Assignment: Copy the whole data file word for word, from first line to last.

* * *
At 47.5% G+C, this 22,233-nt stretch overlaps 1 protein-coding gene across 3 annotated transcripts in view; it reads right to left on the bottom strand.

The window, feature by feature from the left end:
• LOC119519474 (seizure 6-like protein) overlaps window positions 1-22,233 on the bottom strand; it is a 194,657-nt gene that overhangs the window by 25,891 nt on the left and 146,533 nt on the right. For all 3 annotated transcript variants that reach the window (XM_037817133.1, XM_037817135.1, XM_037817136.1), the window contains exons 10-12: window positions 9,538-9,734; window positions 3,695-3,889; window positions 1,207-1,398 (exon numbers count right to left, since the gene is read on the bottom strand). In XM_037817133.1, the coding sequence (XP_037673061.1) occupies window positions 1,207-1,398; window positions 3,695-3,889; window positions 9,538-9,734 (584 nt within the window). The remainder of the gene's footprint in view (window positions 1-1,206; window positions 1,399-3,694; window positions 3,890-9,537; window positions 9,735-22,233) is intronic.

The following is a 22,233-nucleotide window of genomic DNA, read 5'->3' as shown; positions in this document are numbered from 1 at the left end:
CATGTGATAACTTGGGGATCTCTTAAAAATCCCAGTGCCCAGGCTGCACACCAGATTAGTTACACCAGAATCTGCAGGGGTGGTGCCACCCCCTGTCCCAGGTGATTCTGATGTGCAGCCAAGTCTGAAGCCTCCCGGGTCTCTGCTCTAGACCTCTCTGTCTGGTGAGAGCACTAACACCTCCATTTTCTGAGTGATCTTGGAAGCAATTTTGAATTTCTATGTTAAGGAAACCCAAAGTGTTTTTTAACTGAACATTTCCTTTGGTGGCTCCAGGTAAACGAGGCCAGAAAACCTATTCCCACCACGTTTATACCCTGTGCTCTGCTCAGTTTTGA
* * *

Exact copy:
At 47.5% G+C, this 22,233-nt stretch overlaps 1 protein-coding gene across 3 annotated transcripts in view; it reads right to left on the bottom strand.

The window, feature by feature from the left end:
• LOC119519474 (seizure 6-like protein) overlaps window positions 1-22,233 on the bottom strand; it is a 194,657-nt gene that overhangs the window by 25,891 nt on the left and 146,533 nt on the right. For all 3 annotated transcript variants that reach the window (XM_037817133.1, XM_037817135.1, XM_037817136.1), the window contains exons 10-12: window positions 9,538-9,734; window positions 3,695-3,889; window positions 1,207-1,398 (exon numbers count right to left, since the gene is read on the bottom strand). In XM_037817133.1, the coding sequence (XP_037673061.1) occupies window positions 1,207-1,398; window positions 3,695-3,889; window positions 9,538-9,734 (584 nt within the window). The remainder of the gene's footprint in view (window positions 1-1,206; window positions 1,399-3,694; window positions 3,890-9,537; window positions 9,735-22,233) is intronic.

The following is a 22,233-nucleotide window of genomic DNA, read 5'->3' as shown; positions in this document are numbered from 1 at the left end:
CATGTGATAACTTGGGGATCTCTTAAAAATCCCAGTGCCCAGGCTGCACACCAGATTAGTTACACCAGAATCTGCAGGGGTGGTGCCACCCCCTGTCCCAGGTGATTCTGATGTGCAGCCAAGTCTGAAGCCTCCCGGGTCTCTGCTCTAGACCTCTCTGTCTGGTGAGAGCACTAACACCTCCATTTTCTGAGTGATCTTGGAAGCAATTTTGAATTTCTATGTTAAGGAAACCCAAAGTGTTTTTTAACTGAACATTTCCTTTGGTGGCTCCAGGTAAACGAGGCCAGAAAACCTATTCCCACCACGTTTATACCCTGTGCTCTGCTCAGTTTTGA